• 10.00am - 5.30pm
  • FREE
  • Chelsea, London
  • 10.00am - 5.30pm
  • FREE
  • Chelsea, London

Explore more from Korean War

Battle of the Imjin River

16 min read

A 25-pounder fires at enemy positions on the Imjin, 1951

The context

At the end of the Second World War (1939-45), American and Soviet concern over ‘spheres of influence’ led to the partition of Korea along the 38th Parallel. The country was split into the communist Democratic People’s Republic of Korea (North Korea) and the American-backed Republic of Korea (South Korea).

Map of the Korean peninsula, 1950

Map of the Korean peninsula, 1950

On 25 June 1950 the North Korean People’s Army (NKPA) invaded its southern neighbour. The United Nations (UN) called upon its members to support South Korea. American forces were sent in, later to be joined by troops from other countries, including Britain.

A captured Soviet-made T34. The North Korean invasion in June 1950 was spearheaded by over 100 of these tanks

British troops examine a machine gun captured during their advance from the Busan bridgehead, 1950

UN advance

At first the North Koreans made rapid progress, taking the capital Seoul and driving back the South Koreans and Americans to a bridgehead around the port of Busan. Although some North Korean forces crossed the Nakdong River, General Douglas MacArthur’s troops managed to hold them off after the Waegwan bridge was blown.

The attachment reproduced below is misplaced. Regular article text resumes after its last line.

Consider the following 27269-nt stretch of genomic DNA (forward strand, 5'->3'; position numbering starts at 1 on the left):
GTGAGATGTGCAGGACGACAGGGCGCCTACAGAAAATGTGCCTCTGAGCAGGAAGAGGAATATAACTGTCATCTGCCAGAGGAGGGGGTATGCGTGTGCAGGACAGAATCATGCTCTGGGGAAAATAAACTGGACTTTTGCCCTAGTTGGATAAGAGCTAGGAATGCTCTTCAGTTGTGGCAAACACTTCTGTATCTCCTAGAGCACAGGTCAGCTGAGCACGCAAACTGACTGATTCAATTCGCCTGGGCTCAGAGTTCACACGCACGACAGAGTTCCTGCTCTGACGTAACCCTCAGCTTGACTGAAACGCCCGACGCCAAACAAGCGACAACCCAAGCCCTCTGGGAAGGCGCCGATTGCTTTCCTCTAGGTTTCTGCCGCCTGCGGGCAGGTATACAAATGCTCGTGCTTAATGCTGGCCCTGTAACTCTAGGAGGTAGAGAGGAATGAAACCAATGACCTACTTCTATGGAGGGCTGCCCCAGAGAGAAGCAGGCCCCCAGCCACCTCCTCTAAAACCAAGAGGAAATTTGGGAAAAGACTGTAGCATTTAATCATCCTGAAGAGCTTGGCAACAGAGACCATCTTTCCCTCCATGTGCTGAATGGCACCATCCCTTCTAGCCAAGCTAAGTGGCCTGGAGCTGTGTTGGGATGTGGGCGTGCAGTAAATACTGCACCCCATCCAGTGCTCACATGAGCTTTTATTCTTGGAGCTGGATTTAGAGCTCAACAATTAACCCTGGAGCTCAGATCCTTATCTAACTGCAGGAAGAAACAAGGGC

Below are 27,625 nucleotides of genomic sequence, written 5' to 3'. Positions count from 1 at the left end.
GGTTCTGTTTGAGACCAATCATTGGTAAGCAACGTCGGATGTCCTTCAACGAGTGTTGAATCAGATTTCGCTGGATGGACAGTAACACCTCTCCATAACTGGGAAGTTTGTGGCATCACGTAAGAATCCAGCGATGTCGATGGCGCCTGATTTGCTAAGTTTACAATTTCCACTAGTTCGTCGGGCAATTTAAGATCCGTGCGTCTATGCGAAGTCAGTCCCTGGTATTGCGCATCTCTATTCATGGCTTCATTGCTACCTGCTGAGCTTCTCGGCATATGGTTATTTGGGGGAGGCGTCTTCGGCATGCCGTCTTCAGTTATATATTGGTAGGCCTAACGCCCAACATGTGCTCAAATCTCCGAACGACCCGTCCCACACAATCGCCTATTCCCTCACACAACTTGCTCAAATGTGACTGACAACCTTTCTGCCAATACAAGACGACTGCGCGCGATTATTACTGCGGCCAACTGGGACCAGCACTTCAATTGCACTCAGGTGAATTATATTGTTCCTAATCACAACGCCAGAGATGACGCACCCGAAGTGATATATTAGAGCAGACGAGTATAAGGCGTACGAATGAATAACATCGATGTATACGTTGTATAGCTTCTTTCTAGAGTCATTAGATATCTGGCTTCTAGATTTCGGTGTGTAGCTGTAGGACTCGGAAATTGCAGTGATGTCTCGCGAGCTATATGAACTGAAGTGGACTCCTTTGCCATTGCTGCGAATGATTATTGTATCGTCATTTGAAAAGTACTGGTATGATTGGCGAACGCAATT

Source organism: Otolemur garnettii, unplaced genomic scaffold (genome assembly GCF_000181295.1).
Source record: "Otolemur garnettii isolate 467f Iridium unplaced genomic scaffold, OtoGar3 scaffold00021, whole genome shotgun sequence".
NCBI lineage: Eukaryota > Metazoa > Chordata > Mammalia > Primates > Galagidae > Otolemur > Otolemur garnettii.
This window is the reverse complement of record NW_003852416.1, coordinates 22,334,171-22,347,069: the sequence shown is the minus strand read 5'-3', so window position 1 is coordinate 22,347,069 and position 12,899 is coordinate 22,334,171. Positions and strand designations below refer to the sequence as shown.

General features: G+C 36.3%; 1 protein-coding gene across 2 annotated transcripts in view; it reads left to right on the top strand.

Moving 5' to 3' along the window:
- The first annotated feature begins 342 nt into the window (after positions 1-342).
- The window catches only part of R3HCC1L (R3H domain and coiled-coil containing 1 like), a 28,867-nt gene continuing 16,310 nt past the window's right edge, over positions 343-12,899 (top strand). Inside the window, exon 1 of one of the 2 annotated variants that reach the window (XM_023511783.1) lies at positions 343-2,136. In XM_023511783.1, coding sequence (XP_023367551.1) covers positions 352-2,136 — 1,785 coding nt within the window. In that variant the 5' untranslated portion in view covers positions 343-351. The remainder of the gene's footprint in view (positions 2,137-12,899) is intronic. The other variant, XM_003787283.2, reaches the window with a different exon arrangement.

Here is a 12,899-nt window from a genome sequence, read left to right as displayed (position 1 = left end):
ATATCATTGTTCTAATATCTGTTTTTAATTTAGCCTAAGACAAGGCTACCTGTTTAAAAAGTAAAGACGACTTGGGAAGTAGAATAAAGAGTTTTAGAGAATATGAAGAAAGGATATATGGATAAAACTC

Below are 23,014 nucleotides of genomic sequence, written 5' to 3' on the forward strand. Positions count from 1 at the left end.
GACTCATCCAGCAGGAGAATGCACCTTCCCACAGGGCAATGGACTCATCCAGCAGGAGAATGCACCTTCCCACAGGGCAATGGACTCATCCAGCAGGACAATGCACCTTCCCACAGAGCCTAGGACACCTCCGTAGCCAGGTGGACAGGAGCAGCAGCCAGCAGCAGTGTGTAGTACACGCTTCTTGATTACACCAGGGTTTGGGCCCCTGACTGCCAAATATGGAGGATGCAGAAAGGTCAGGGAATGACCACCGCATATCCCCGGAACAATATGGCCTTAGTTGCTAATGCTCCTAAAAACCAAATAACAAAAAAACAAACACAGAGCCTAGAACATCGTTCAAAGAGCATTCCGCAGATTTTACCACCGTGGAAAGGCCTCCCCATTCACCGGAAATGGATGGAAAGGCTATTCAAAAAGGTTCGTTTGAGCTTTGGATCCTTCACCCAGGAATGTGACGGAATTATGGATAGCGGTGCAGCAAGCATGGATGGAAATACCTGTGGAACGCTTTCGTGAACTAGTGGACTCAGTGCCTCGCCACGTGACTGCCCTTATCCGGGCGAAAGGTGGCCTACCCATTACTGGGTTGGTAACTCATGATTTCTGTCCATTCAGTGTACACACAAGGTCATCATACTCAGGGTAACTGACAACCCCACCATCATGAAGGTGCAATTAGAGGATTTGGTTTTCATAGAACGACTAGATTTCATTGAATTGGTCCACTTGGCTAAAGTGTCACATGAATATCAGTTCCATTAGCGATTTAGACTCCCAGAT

By September, South Korean and UN forces had received reinforcements and were ready to counter-attack. A bombing campaign ensued against the NKPA and North Korea.

This was followed by an amphibious assault on 15-19 September at Incheon in the enemy rear. The landing cut the North Koreans’ communications and allowed the UN to break out of the Busan bridgehead. They advanced north, pursuing the enemy into North Korea. Pyongyang was captured and UN forces arrived at the Chinese border.

Chinese attack

During November, against all intelligence assessments, the Chinese attacked in great strength. In freezing conditions, UN forces fell into headlong retreat. By the end of 1950, the Chinese were across the 38th Parallel and had captured Seoul. But eventually their offensive ran out of steam and the front line was stabilised.

In March 1951 a UN counter-offensive pushed the Chinese back and recaptured Seoul. This was the city's fourth conquest in a year, leaving it in ruins. As winter cleared, the UN dug in close to the 38th Parallel and in early spring advanced north to create a buffer in front of Seoul. In April the Chinese counter-attacked, aiming to break through to the city.

Lieutenant-Colonel James Carne VC, 1953

Russian PPSh-41 7.62 mm submachine gun used by Communist forces, c1950

The armies